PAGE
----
Now that we have officially gotten through H’s surgery and recovery, I would like to share what we learned for those of you who have an upcoming surgery for a child. I would also love for those who have gone through surgery to add their two cents about what was helpful to them.
If you are wondering what surgery I am talking about, check out the article “What Happens When There Aren’t Ten Fingers and Toes?” in the Parenting Collective section.
In preparation for the surgery, I did a few things right. Okay, truth is I was on the right track but missed the mark a little. Packing for the hospital, I brought a pair of H’s pajamas for each night and a couple extra in case they got dirty. It was so nice for him to be able to wear his own jammies. However, I didn’t think about IV drip lines when I chose the jammies. They had an IV in both his wrist and his ankle. So the footed PJs were out. The fitted long-sleeved shirts worked okay, but we had to cut them. Okay, they were a pain and I wished I had chosen different shirts. If I had to pack again knowing what I know now, I would choose short-sleeved or loose-fitting long-sleeved shirts and pants that are roomy around the ankle. Several pairs of socks, too. I have a friend who is a nurse, and you don’t even want to know what kind of nastiness lurks on those floors.
I also packed H’s favorite blankets and pillow. At Children’s, they have a linen closet open to grab whatever you want whenever you need it. This was great, because Popsicle and pudding ended up everywhere. I also brought my pillow from home and a nice blanket—and a bathrobe and slippers. These were all really good to have. The smartest thing I did packing-wise was to bring a ton of new toys and videos and a few oldies but goodies. You would have laughed seeing the two suitcases I brought, but man am I glad I had it all.
Other tips: Ask for a private room. They are reserved for quarantined patients, but there was a vacancy, so we got one. Never hurts to ask, right? Also, consider having some close friends or family come to distract you during the surgery. My mom, dad, and aunt came. Such a blessing to have them there. Make sure all the people you invite are people you can ask to leave when you want alone time with your child without creating drama.
Really, really important—in fact, the number-one most important piece of advice I have—is get people to pray. Pray for the doctors, the nurses, and the anesthesiologist. Pray for the recovery, for your emotions, etc. I could feel God’s hand over the entire thing from the moment we entered the hospital through the whole recovery. In fact, the anesthesiologist’s assistant said he had never seen a child go under so smoothly. We got the single room. The surgery went great. We got the anesthesiologist we requested, and she was amazing. The best part is that we were planning on staying one or two nights and were released the same day. The doctor who had done this surgery hundreds of times couldn’t believe it when he saw Hayden running down the halls hours after the surgery. I posted a prayer request on Facebook, and it brought me such comfort during the surgery to hear that all those people were praying for us. I really believe in the power of prayer. Okay, I will step down off my holy soapbox.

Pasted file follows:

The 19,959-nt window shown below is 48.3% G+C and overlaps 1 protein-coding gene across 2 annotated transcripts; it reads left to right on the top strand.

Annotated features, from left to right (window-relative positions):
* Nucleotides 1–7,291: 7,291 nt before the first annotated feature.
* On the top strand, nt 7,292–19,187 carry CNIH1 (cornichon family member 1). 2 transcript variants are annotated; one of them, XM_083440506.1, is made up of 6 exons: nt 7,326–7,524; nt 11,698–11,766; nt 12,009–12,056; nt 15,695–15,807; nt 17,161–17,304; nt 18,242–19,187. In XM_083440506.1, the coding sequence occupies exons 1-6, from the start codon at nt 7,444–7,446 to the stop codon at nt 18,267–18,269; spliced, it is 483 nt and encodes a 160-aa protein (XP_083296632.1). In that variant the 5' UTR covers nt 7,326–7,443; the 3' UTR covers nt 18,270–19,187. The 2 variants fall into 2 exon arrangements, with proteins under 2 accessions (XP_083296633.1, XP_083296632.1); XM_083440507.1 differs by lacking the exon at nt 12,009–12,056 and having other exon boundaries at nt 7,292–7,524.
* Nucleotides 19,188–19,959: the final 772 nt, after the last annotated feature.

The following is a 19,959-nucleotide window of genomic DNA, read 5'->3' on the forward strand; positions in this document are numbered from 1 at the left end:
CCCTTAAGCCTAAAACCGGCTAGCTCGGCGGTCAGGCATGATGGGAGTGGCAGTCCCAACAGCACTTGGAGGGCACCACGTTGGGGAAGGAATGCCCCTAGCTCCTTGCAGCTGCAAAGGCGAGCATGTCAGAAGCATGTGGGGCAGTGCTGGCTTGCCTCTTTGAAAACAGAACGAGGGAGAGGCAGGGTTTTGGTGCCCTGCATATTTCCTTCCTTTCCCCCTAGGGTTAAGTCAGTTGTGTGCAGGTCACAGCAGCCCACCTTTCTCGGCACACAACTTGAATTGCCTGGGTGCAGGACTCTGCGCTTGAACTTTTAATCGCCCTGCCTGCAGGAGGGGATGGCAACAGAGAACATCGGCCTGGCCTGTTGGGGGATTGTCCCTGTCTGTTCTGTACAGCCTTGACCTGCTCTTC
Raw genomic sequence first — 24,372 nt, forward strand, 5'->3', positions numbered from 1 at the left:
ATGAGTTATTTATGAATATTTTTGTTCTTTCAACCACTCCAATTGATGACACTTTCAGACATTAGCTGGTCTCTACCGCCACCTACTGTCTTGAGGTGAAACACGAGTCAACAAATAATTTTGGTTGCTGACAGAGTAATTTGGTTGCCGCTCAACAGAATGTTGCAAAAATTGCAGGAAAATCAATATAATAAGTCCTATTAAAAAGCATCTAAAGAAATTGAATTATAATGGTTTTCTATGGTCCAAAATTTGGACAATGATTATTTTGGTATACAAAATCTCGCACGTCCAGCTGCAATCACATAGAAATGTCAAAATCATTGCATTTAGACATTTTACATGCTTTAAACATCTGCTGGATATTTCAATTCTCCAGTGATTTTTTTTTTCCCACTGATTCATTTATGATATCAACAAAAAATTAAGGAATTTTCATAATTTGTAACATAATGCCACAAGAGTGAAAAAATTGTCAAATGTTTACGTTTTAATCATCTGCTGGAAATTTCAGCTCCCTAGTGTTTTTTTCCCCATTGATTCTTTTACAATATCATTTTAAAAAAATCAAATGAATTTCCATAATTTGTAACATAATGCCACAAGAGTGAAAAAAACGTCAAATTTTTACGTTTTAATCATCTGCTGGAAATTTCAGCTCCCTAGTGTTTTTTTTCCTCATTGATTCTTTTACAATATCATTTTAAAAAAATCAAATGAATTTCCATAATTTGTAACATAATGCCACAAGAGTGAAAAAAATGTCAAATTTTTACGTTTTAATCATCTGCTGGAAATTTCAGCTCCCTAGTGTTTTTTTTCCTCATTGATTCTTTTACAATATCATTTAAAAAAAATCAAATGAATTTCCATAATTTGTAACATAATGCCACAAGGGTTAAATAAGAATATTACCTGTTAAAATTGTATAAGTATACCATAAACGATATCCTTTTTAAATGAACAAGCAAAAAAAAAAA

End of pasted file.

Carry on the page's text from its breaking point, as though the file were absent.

One thing I do want to warn you about is that, when the patient is coming out of anesthesia, the nurses might or might not let you back there. H was screaming for me, so they let me go back. This part is tough and will require a brave face. They are in pain, drugged, confused, and you just want to suck up all of it and put it in you. I was there when my goddaughter came out of her heart surgery with tubes down her throat choking and thrashing. That was probably the hardest thing I’ve ever watched. H’s was tough but not as tough as hers. No tubes down the throat. You just never know what you are going to get. Your emotions are a mix of gratitude that they are through the surgery, alive, awake, and in one piece—and then there is the emotional letdown. You have been holding your breath until now, and for me, I wanted to cry. Fall apart a little. But there is no time for that, because now you need to be the strong mama and emotional rock. This is scary for sure.
Oh, and make sure to ask your surgeon how many times he or she has done the surgery. You absolutely don’t want an anesthesiologist or surgeon right out of med school. As always, these are just recommendations. I’m not a professional anything to give advice. Sad one constantly needs to worry about getting sued.
If your hospital stay is going to be extended, you should know Seattle Children’s has family areas on each floor with a fridge and an eating area so you can bring your own food. They have a microwave for frozen dinners if you want to bring some along. Children’s also has two big Starbucks stores and a Starbucks stand. Check the map to see where they are. I went to one Starbucks and loaded up on panini sandwiches and salads. I was soooo glad it was there. I wasn’t really digging the cafeteria food.
As to homecare, I could have prepared better. I knew H was on a no-chew diet, but once we were home, I decided it was a good time to make homemade applesauce, mashed potatoes, etc. The patient’s taste buds are off after surgery, at least H’s were, and it was frustrating to have him turn his nose up at the food after I had spent all day making things I thought were on the diet. This probably goes without saying, but clear your schedule for the recovery time. Ours was two weeks.
I think the worst part of the whole process is the anticipation of the upcoming surgery. For us it was two years. Just remember, God never gives you more than you can handle. You will be great Mama; good luck!